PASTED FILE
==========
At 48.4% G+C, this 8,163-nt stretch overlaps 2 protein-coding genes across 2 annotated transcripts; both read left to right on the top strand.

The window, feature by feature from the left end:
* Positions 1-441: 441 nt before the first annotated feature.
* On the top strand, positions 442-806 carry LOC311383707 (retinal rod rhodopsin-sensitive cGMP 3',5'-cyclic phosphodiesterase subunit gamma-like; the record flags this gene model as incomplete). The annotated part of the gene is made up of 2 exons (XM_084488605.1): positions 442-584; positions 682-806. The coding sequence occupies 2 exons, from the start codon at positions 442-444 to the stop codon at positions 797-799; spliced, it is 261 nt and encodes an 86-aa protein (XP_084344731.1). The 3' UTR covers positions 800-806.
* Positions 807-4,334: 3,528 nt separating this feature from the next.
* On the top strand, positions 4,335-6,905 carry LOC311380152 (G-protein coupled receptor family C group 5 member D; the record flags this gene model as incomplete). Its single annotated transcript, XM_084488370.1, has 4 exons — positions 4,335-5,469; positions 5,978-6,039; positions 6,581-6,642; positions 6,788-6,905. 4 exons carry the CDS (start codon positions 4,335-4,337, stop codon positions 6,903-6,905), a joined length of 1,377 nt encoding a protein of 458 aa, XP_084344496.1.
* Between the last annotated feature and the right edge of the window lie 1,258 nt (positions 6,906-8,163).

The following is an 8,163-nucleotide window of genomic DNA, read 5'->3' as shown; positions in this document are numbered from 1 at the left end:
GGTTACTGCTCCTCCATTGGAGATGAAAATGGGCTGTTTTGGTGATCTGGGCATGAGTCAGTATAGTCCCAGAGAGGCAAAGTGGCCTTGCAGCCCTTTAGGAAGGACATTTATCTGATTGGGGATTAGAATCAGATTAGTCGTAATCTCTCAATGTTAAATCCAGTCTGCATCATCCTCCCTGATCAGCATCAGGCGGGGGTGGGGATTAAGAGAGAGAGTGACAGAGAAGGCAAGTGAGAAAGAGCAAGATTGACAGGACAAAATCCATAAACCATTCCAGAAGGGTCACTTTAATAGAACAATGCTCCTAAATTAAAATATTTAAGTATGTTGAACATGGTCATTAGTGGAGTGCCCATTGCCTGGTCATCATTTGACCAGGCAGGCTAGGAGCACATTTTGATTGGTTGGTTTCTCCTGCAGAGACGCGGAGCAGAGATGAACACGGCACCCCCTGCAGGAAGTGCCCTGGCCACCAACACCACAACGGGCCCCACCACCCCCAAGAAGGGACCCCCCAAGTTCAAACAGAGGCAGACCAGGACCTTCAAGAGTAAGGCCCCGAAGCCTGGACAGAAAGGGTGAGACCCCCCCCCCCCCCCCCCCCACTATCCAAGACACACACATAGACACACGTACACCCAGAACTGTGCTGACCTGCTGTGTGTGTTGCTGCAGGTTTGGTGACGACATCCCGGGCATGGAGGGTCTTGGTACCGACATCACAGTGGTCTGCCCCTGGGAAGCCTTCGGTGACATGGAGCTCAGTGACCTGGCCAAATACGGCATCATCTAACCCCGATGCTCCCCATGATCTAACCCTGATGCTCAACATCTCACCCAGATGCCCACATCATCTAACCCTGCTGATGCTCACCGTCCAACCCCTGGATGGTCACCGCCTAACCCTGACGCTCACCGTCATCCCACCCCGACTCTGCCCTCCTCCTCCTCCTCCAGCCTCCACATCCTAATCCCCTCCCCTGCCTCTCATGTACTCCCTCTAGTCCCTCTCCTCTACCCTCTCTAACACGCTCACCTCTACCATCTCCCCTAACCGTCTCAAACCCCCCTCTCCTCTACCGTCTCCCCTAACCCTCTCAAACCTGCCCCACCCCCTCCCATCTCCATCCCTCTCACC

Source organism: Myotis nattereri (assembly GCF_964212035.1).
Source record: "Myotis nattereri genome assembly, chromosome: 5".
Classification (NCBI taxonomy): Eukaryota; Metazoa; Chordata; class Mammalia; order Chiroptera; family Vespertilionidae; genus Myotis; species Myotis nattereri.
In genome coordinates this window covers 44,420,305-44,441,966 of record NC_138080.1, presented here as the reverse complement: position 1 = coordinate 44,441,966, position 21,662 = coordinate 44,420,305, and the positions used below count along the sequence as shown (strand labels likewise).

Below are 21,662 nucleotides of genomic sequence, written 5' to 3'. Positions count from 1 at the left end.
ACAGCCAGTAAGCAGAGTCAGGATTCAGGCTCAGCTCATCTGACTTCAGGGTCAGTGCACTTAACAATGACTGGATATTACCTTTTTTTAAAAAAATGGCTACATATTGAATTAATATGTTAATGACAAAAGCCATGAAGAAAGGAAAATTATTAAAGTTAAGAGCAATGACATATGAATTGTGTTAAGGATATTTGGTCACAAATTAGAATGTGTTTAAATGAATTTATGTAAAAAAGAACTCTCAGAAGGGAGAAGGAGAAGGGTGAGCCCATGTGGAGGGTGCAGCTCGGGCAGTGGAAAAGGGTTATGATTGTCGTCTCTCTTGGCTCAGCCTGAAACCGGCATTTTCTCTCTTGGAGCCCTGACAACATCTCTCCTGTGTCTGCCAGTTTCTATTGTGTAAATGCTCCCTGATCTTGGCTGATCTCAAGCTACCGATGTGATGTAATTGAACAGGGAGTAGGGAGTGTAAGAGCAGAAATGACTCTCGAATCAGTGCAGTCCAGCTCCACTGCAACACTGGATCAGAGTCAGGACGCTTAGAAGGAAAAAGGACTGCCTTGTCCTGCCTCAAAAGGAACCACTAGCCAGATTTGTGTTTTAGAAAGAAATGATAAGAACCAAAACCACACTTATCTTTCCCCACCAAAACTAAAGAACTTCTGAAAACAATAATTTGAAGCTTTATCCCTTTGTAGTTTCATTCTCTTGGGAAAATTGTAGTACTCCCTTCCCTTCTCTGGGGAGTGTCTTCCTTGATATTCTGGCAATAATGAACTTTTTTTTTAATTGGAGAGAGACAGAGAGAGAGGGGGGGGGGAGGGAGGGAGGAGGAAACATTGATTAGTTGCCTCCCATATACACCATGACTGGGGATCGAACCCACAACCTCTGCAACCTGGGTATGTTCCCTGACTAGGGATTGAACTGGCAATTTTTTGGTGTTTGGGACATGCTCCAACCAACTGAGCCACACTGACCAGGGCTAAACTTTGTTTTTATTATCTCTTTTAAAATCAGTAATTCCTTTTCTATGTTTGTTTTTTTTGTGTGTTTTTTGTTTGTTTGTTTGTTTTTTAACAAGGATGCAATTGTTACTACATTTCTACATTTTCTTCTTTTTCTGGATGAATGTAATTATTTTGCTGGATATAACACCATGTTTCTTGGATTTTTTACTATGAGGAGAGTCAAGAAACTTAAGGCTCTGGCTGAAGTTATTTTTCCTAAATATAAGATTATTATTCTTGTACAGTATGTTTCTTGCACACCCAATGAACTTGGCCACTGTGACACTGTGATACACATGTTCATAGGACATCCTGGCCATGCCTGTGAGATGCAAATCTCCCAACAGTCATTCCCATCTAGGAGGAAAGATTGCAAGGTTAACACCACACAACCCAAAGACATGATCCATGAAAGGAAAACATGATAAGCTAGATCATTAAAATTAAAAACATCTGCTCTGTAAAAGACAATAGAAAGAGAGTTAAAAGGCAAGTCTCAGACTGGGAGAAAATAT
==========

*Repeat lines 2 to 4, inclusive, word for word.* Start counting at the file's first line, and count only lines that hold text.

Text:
The window, feature by feature from the left end:
* Positions 1-441: 441 nt before the first annotated feature.
* On the top strand, positions 442-806 carry LOC311383707 (retinal rod rhodopsin-sensitive cGMP 3',5'-cyclic phosphodiesterase subunit gamma-like; the record flags this gene model as incomplete). The annotated part of the gene is made up of 2 exons (XM_084488605.1): positions 442-584; positions 682-806. The coding sequence occupies 2 exons, from the start codon at positions 442-444 to the stop codon at positions 797-799; spliced, it is 261 nt and encodes an 86-aa protein (XP_084344731.1). The 3' UTR covers positions 800-806.